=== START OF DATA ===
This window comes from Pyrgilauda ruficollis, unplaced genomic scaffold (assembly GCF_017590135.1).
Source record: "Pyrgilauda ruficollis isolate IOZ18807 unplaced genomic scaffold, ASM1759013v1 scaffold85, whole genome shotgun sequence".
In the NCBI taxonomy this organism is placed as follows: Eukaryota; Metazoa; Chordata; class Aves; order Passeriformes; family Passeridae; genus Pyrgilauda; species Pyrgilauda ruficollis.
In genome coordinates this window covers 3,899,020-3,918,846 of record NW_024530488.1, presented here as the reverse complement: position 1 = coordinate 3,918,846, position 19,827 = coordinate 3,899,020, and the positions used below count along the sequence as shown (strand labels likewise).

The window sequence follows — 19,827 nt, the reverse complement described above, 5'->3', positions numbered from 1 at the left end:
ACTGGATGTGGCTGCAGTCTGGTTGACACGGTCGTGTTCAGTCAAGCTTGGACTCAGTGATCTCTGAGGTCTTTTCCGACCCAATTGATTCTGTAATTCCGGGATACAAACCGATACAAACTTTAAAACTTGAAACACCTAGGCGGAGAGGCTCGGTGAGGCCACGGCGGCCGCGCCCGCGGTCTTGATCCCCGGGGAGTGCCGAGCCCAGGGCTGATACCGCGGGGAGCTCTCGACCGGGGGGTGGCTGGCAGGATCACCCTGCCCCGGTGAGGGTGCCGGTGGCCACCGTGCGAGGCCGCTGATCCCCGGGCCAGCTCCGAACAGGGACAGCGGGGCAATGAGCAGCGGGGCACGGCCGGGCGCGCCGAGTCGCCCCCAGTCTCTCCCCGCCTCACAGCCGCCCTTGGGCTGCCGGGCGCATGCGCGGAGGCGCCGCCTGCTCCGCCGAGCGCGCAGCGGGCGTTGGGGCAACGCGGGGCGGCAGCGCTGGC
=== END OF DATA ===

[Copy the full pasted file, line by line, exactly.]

This window comes from Pyrgilauda ruficollis, unplaced genomic scaffold (assembly GCF_017590135.1).
Source record: "Pyrgilauda ruficollis isolate IOZ18807 unplaced genomic scaffold, ASM1759013v1 scaffold85, whole genome shotgun sequence".
In the NCBI taxonomy this organism is placed as follows: Eukaryota; Metazoa; Chordata; class Aves; order Passeriformes; family Passeridae; genus Pyrgilauda; species Pyrgilauda ruficollis.
In genome coordinates this window covers 3,899,020-3,918,846 of record NW_024530488.1, presented here as the reverse complement: position 1 = coordinate 3,918,846, position 19,827 = coordinate 3,899,020, and the positions used below count along the sequence as shown (strand labels likewise).

The window sequence follows — 19,827 nt, the reverse complement described above, 5'->3', positions numbered from 1 at the left end:
ACTGGATGTGGCTGCAGTCTGGTTGACACGGTCGTGTTCAGTCAAGCTTGGACTCAGTGATCTCTGAGGTCTTTTCCGACCCAATTGATTCTGTAATTCCGGGATACAAACCGATACAAACTTTAAAACTTGAAACACCTAGGCGGAGAGGCTCGGTGAGGCCACGGCGGCCGCGCCCGCGGTCTTGATCCCCGGGGAGTGCCGAGCCCAGGGCTGATACCGCGGGGAGCTCTCGACCGGGGGGTGGCTGGCAGGATCACCCTGCCCCGGTGAGGGTGCCGGTGGCCACCGTGCGAGGCCGCTGATCCCCGGGCCAGCTCCGAACAGGGACAGCGGGGCAATGAGCAGCGGGGCACGGCCGGGCGCGCCGAGTCGCCCCCAGTCTCTCCCCGCCTCACAGCCGCCCTTGGGCTGCCGGGCGCATGCGCGGAGGCGCCGCCTGCTCCGCCGAGCGCGCAGCGGGCGTTGGGGCAACGCGGGGCGGCAGCGCTGGC